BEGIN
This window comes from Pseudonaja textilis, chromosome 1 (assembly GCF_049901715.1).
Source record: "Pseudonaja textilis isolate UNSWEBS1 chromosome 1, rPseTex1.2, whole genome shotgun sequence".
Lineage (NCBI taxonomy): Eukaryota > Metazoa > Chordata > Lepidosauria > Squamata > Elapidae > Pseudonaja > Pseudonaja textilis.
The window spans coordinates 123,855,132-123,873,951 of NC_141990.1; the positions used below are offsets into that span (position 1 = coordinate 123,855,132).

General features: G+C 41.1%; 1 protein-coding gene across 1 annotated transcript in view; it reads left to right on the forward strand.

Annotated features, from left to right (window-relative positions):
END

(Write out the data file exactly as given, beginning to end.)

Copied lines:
This window comes from Pseudonaja textilis, chromosome 1 (assembly GCF_049901715.1).
Source record: "Pseudonaja textilis isolate UNSWEBS1 chromosome 1, rPseTex1.2, whole genome shotgun sequence".
Lineage (NCBI taxonomy): Eukaryota > Metazoa > Chordata > Lepidosauria > Squamata > Elapidae > Pseudonaja > Pseudonaja textilis.
The window spans coordinates 123,855,132-123,873,951 of NC_141990.1; the positions used below are offsets into that span (position 1 = coordinate 123,855,132).

General features: G+C 41.1%; 1 protein-coding gene across 1 annotated transcript in view; it reads left to right on the forward strand.

Annotated features, from left to right (window-relative positions):